Next Stop: Assisted Living

I recently turned thirty-five, which means I now officially qualify as an oldster. It's all downhill from here: hangovers last more than one day; I refer to "kids these days;" I rarely get carded any more; I use the phrase "when I was your age" etc. etc.

So all I've got now is stories. As an oldster, it's my duty to repeat the same stories over and over until everyone's sick of 'em. Then I'll tell the stories some more. Here's a few I'm brushing up on...

When I was in college, there was a bar in East Grand Forks called the Mr. Spud Lounge (the area is known for potato farming, get it?) On Friday afternoons from noon until six, the Mr. Spud offered kind-of-cold pitchers of Miller High Life for a dollar. And they were big out-state glass pitchers of beer; not the diminutive, plastic "Twin Cities" pitchers we all know and rue so well. This weekly event was fondly known as "Buck Pitchers," or "Bucks" for short. You goin' to Bucks ... See ya at Bucks ... Man did I get plowed at Bucks this afternoon! You'd say that last one after you'd wolfed down supper, had a nap, and then were struggling to down that first Schmidty at Whitey's that night. There are tons of stories associated with Buck Pitchers, but just mentioning dollar pitchers of Miller High Life usually gets a raised eyebrow out of the tykes.

Years ago I went to a big-ass family reunion, with relatives from across the country attending. On Saturday night, I stayed up til four-thirty a.m. with a handful cousins and a bunch of Grain Belt Premiums. Due to the damaged state I was in, I ended up sleeping in the hatchback of my car. The next day at the picnic, relatives I barely knew from all corners of the nation would approach me and say: "Hey you're the guy who slept in his car!!"

One time when under the influence of 1) Leinenkugel's, 2) post-Soul-Asylum-at-First-Avenue-show euphoria, and 3) my friend Hammer; I actually said the following to two girls outside of the Uptown Bar: "What are a couple of obviously intelligent and attractive women like yourselves doing at a place like this?"

One Friday morning in the fall of 1989, I walked to Dayton's from my office to buy some Stevie Ray Vaughan / Jeff Beck tickets. I took the skyways over to Dayton's, then rode the escalators up to the fifth floor. To my surprise, I ended up fifth in line for tickets. Right before 10:00 a.m., they then let in some people who it turns out had been camped outside all night. They were pissed to see all of us business people standing there all warm and toasty and ahead of them in line. I felt kind of bad, but one of the campers was an obnoxious little Stevie-Ray-shirt-wearing twit who for some reason was carrying a Fender guitar case. He kept badmouthing us over and over. I laughed when the guy in front of me finally responded to this dude's chirping with "Settle down, Stevie!" (I then piled on with my own "Haven't you ever heard of skyways?") And when I scored third-row tickets, I felt no guilt whatsoever.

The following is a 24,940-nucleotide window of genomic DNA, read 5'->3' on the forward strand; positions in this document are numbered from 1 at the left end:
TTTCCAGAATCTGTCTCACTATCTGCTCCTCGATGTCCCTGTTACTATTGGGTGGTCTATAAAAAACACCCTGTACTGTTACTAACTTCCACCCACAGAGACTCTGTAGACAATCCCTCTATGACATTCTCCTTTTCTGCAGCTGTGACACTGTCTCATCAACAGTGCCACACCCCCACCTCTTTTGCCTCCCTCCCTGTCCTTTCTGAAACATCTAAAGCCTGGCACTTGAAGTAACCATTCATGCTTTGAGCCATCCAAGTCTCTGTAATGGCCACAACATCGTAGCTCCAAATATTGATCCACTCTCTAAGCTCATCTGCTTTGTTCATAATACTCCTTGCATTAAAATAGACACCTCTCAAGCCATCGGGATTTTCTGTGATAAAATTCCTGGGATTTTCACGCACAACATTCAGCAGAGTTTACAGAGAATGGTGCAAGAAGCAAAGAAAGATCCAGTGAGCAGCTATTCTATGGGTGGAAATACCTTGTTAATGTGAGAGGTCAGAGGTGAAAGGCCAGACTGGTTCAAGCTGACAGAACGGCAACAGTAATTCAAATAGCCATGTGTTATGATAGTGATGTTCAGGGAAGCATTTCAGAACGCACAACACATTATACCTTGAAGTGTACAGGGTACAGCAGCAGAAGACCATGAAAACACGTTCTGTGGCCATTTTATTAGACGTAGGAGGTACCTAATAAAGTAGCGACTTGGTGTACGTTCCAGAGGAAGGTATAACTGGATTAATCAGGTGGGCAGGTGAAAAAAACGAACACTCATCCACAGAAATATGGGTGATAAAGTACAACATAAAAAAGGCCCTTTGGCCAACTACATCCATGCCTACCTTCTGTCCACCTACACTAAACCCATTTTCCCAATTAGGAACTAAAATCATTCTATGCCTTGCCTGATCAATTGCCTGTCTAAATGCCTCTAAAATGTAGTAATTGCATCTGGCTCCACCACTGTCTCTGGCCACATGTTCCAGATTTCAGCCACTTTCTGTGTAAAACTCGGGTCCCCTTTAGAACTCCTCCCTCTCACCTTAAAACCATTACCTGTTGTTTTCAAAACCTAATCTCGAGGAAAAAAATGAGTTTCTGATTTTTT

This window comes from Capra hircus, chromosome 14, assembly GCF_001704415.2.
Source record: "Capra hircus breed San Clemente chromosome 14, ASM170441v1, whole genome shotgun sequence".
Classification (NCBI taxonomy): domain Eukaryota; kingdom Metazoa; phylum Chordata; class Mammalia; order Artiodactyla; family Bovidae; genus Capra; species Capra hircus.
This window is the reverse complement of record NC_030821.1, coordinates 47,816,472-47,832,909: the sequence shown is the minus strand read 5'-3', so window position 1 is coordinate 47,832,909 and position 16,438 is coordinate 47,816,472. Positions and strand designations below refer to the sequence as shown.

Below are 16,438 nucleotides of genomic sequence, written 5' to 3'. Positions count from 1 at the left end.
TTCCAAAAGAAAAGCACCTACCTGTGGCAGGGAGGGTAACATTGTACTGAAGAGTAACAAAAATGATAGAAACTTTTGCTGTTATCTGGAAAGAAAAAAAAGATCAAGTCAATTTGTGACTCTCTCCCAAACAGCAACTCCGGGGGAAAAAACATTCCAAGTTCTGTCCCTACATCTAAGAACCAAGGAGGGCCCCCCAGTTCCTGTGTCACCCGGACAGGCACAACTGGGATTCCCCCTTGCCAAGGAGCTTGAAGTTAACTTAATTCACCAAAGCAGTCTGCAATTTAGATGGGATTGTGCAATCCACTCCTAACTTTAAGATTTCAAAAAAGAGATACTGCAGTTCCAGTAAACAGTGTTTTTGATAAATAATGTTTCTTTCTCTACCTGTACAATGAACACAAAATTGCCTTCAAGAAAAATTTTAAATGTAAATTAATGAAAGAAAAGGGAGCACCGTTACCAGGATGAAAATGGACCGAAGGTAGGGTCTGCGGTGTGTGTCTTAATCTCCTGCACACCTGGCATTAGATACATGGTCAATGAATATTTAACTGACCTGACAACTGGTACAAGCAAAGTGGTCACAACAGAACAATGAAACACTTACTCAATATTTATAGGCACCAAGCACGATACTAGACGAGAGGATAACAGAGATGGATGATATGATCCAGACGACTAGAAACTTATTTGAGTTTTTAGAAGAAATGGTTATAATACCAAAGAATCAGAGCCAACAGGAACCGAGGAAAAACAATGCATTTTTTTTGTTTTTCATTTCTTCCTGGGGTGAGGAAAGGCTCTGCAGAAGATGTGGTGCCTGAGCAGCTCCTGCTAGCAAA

One time a boss asked me: "Aren't you a team player?" and I responded with "I'm too good to play on the junior varsity!"

At my company's Christmas party a decade back, a married co-worker came on to me. "You're a very sexy man," she said. I replied with "Tell me something I don't know!" Then I walked quickly towards the light, fearing for my soul. (I've told this one in my zine before - I'm already getting good at repeating myself!)

One time in college, my roommates and I threw a party at the house we rented. A couple was getting friendly on one of the couches, and the guy kept turning down the music. Our Canadian neighbors - who drank a lot and threw the best parties in town (at one party, one of the 'em donned hockey-goalie equipment and people threw beer bottles at him) - had shown up and complained to me that the Romeo dude kept turning the music down. This was personal, as the music was from a mix tape that me and my roomie Mike had thrown together that afternoon. Springsteen's "Crush on You" was playing, and the Canadians were digging it. I entered the living room and turned the music up loud. I left to talk to the Canadians. Romeo turned the music down. I returned to the stereo and turned the volume up. Romeo yelled: "Hey we can't hear each other talk!" I shot back: "Hey - it's SPRINGSTEEN!!" The couple left the party in a huff, but the Canadians instantly adored me. Whenever they'd spot me across the room later that night, they'd yell "Hey - it's SPRINGSTEEN!!" then repeat the incident with ever-increasing enthusiasm to whoever was nearby.

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